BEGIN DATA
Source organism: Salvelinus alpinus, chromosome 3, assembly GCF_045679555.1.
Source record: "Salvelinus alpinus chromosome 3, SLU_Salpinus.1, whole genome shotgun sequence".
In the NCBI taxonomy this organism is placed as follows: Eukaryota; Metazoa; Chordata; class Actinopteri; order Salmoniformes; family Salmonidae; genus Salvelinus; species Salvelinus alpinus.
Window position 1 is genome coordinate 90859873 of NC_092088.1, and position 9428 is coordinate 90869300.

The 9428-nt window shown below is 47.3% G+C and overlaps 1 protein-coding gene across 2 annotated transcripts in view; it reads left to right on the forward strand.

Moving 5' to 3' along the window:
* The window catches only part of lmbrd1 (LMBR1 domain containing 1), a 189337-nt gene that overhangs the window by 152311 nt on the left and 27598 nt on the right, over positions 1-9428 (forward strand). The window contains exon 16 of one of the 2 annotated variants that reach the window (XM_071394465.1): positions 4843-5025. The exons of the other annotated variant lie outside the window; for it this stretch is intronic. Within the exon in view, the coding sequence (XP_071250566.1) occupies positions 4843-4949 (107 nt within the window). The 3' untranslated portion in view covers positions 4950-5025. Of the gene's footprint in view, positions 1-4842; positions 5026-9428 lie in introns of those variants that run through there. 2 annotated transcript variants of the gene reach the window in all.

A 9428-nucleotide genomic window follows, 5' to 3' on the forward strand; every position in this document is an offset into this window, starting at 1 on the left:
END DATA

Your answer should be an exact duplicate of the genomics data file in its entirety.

Source organism: Salvelinus alpinus, chromosome 3, assembly GCF_045679555.1.
Source record: "Salvelinus alpinus chromosome 3, SLU_Salpinus.1, whole genome shotgun sequence".
In the NCBI taxonomy this organism is placed as follows: Eukaryota; Metazoa; Chordata; class Actinopteri; order Salmoniformes; family Salmonidae; genus Salvelinus; species Salvelinus alpinus.
Window position 1 is genome coordinate 90859873 of NC_092088.1, and position 9428 is coordinate 90869300.

The 9428-nt window shown below is 47.3% G+C and overlaps 1 protein-coding gene across 2 annotated transcripts in view; it reads left to right on the forward strand.

Moving 5' to 3' along the window:
* The window catches only part of lmbrd1 (LMBR1 domain containing 1), a 189337-nt gene that overhangs the window by 152311 nt on the left and 27598 nt on the right, over positions 1-9428 (forward strand). The window contains exon 16 of one of the 2 annotated variants that reach the window (XM_071394465.1): positions 4843-5025. The exons of the other annotated variant lie outside the window; for it this stretch is intronic. Within the exon in view, the coding sequence (XP_071250566.1) occupies positions 4843-4949 (107 nt within the window). The 3' untranslated portion in view covers positions 4950-5025. Of the gene's footprint in view, positions 1-4842; positions 5026-9428 lie in introns of those variants that run through there. 2 annotated transcript variants of the gene reach the window in all.

A 9428-nucleotide genomic window follows, 5' to 3' on the forward strand; every position in this document is an offset into this window, starting at 1 on the left: